According to Joanna Bartow, testimonio often neglects sweeping historical events in favor of incorporating social relationships that highlight collective experience, especially that of women (110). For example, Partnoy presents a personal testimony of injustice suffered, an account used “as a gun,” she says, against tyranny otherwise suffered in silence (Little 69). As she implies, not only do these texts exist outside of established canon, they also seek to alter relationships of power. As Barbara Harlow notes, writing has been integral to resistance struggles both as a "force for mobilizing a collective response to occupation and domination" and as a "repository for popular memory and conscience" (143). Seeking to contest and transform coercive means of state control and authority, the writer in prison, as Harlow claims, has a unique role to play.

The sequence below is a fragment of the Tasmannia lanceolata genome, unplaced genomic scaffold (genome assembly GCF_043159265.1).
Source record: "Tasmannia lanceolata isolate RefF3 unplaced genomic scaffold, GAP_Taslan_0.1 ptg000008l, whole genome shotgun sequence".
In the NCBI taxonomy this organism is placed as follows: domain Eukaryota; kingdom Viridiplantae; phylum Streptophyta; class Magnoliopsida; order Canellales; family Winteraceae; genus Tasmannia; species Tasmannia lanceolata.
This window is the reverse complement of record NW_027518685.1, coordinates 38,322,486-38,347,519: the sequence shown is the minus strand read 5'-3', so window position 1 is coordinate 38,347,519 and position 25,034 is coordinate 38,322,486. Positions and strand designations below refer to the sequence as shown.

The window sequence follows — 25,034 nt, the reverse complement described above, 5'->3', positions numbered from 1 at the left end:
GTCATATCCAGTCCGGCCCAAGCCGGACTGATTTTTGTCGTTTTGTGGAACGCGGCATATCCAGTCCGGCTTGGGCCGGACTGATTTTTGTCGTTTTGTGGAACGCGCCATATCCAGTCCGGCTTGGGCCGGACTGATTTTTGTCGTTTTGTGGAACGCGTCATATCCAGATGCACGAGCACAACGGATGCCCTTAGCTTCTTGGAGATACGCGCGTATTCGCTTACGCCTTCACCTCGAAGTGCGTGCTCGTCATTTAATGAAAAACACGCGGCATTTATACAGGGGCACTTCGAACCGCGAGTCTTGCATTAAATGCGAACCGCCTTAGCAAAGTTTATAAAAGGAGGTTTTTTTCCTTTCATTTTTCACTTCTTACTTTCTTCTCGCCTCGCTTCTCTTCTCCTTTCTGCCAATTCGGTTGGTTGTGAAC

In Steps under Water, for example, Alicia Kozameh uses testimonio to

theorize oppression, resistance, and individual subjectivity. For Kozameh, the process of

remembering is an act of individual vindication, an affirmation that she is still alive; "what I have inside…is all mine," she says, and it takes her away to a solitude that defies resistance (143). Her moral need to witness is born from losing her own identity while imprisoned. She also restores by writing the lives of others who were disappeared. Aware that to forget dishonors the Disappeared, Kozameh relies, she says, on "the word" as a means to inscribe memory into the history of Argentina (143). "For so many who can't even imagine certain realities, who have passed through zones so different from actual experience, or who haven't passed through any zone at all," Kozameh believes that "there's no recourse other than words" to bring justice to those who otherwise would be erased (143). As a witness, she preserves her sense of self and certifies the experiences of others.